Melissa and I paint our own picture of what young tech women are. We spend every day together, either hacking away at our co-working space in SOHO at the NYU Poly incubator or at our apartments. We don’t have regular work hours and we don’t feel like we are ever really working. We eat take out together, joke around and get tons of work done. We love what we do and get excited to build things that can contribute to the younger generation and help inspire what they make with code.

Melissa: The only thing that makes things harder for us in the tech or startup industry today is that we are non-traditional candidates. It takes a little time for us to build relatability with a room full of guys. That being said, it happens, and we’ve received a great amount of support from men throughout the industry.

On a personal level we want to see more women in the startup incubators, in the software engineering labs and in finance because we believe in the value diverse perspectives brings to these industries.

Denise: The word code often creates a picture of a person sitting alone in the dark and programming all night. Do you think that image keeps girls out of tech?

Alexandra: I studied at New York University’s incredible ITP. I learned more from my fellow classmates than I can ever express. When I was learning JavaScript, I would get bored at times. I’d sit there hitting a wall. Then I realized that if I thought of the code like a story, with each variable being a character that could be positively or negatively affected by the function I was writing, I cared a lot more about the code. This is particular to me, but I know I’m not alone. I was yearning for a people-oriented way to learn code.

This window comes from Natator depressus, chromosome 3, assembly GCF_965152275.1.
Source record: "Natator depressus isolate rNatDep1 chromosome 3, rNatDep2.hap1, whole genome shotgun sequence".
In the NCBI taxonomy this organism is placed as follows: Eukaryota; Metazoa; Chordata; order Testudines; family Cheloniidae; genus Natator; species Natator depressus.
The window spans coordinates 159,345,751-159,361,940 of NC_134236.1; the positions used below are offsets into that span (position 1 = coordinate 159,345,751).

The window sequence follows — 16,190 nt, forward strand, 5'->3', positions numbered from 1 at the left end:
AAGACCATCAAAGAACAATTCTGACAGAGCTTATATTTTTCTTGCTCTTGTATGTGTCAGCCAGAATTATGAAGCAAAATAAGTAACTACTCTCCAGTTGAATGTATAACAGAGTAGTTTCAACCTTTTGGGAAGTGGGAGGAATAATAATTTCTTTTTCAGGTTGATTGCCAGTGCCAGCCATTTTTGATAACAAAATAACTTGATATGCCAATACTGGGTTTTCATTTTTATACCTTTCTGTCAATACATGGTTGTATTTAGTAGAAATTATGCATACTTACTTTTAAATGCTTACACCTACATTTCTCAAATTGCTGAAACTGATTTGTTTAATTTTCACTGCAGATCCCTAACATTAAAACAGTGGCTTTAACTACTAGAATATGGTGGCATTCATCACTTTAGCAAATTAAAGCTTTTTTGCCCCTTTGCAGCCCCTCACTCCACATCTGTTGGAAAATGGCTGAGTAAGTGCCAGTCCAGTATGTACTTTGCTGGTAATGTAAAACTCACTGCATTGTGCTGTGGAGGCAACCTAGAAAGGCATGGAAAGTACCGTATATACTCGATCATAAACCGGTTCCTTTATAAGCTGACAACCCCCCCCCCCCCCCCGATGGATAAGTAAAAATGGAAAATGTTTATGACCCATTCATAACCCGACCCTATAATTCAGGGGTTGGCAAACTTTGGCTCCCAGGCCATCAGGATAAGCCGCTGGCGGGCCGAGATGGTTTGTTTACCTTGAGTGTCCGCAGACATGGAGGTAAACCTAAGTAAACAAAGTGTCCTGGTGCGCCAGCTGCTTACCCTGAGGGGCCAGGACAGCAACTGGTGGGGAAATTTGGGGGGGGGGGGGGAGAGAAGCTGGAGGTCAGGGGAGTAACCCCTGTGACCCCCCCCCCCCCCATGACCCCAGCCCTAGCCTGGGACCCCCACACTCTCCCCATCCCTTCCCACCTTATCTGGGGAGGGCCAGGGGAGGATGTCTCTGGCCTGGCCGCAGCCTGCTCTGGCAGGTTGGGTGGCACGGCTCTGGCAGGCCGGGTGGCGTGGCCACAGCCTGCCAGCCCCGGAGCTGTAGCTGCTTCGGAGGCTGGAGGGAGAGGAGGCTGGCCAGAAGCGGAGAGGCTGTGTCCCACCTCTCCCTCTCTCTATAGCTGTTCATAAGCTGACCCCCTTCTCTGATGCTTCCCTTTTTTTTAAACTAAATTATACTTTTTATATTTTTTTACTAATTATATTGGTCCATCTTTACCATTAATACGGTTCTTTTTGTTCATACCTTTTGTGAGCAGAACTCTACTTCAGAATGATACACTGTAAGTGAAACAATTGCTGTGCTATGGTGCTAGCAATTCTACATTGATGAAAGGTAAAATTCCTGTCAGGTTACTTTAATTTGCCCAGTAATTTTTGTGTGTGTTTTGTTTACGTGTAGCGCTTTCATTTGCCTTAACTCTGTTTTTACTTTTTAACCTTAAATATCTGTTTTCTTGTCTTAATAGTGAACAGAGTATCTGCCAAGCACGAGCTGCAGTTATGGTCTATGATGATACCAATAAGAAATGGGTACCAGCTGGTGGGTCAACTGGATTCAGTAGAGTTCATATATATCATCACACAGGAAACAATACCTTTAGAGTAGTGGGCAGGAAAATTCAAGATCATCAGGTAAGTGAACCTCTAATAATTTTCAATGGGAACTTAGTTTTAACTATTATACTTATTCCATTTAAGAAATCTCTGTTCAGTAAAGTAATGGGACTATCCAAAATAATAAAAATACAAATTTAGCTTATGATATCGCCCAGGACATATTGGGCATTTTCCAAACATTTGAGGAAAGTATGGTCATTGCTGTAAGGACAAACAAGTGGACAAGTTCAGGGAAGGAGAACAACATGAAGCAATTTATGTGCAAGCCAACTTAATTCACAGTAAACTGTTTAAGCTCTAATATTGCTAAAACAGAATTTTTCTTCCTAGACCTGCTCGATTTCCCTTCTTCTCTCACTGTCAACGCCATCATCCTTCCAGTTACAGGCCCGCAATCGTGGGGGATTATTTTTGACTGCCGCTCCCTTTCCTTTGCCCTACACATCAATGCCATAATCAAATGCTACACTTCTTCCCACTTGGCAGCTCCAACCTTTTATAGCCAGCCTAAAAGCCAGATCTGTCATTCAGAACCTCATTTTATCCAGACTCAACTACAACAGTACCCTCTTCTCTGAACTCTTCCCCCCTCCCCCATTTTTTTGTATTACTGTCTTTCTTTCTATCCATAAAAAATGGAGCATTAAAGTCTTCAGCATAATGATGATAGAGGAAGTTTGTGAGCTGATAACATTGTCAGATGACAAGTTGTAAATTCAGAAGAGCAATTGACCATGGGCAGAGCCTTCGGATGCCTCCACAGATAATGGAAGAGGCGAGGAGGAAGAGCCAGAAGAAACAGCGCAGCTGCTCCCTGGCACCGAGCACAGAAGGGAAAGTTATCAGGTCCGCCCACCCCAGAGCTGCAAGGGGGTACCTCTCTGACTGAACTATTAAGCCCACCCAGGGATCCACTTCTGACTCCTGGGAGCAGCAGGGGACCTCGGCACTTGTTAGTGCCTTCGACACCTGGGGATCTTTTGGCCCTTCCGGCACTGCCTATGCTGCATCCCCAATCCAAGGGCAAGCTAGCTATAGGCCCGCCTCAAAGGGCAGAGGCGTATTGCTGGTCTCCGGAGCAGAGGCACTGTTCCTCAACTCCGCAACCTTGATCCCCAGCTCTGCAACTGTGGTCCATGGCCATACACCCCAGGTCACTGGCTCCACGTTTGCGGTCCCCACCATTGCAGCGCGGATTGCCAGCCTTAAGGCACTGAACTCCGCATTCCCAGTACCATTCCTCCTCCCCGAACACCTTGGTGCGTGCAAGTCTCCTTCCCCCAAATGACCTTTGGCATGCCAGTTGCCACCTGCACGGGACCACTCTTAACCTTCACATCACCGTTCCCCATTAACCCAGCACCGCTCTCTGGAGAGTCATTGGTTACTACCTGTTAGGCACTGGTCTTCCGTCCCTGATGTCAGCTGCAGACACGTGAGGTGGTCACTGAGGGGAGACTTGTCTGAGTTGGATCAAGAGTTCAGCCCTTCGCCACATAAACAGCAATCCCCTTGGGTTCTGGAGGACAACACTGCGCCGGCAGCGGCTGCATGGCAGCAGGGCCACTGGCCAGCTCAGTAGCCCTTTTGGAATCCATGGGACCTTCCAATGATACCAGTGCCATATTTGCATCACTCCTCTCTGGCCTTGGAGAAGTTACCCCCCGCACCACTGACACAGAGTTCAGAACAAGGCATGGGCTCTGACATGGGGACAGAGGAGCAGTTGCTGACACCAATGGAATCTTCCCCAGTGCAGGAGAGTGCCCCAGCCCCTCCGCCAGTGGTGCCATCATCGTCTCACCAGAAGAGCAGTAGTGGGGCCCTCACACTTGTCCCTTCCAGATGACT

Social and code are two terms that you typically don’t hear together. Why? No good reason. One, it’s a fallacy, as code has been innately social since the invention of the world wide web as a place to share information. Two, developers swap tips all the time, even the anti-social ones. Three, we are at the dawn of a new age where discussing code and sharing ideas about how to code, is becoming a common way to speak to one another; or it will be soon. From the first experience on, we want our users communicating with each other and their communities about what they are creating with code.

Melissa: On the Vidcode platform we are introducing content that is normally taught in advanced graphics programming courses (video processing). We’ve intentionally avoided the traditional 101 material, not because it’s simple, but because it lacks engagement. Like any first impression, the first experience learning code can be make or break. We designed it with girls’ interests in mind to give girls an invitation to this try technology and keep coming back.

Denise: What advice do you have for young women who want to be tech entrepreneurs?

Alexandra:  Learn to code! The power to create your own prototypes, and make them come to life is unexplainably wonderful. Just like sketching an idea communicated with an audience, prototyping a product you want to introduce to the world gives you the keys to make your dreams a reality. For Melissa and I it has been a dream come true to be able to build, ship and expand on a product ourselves.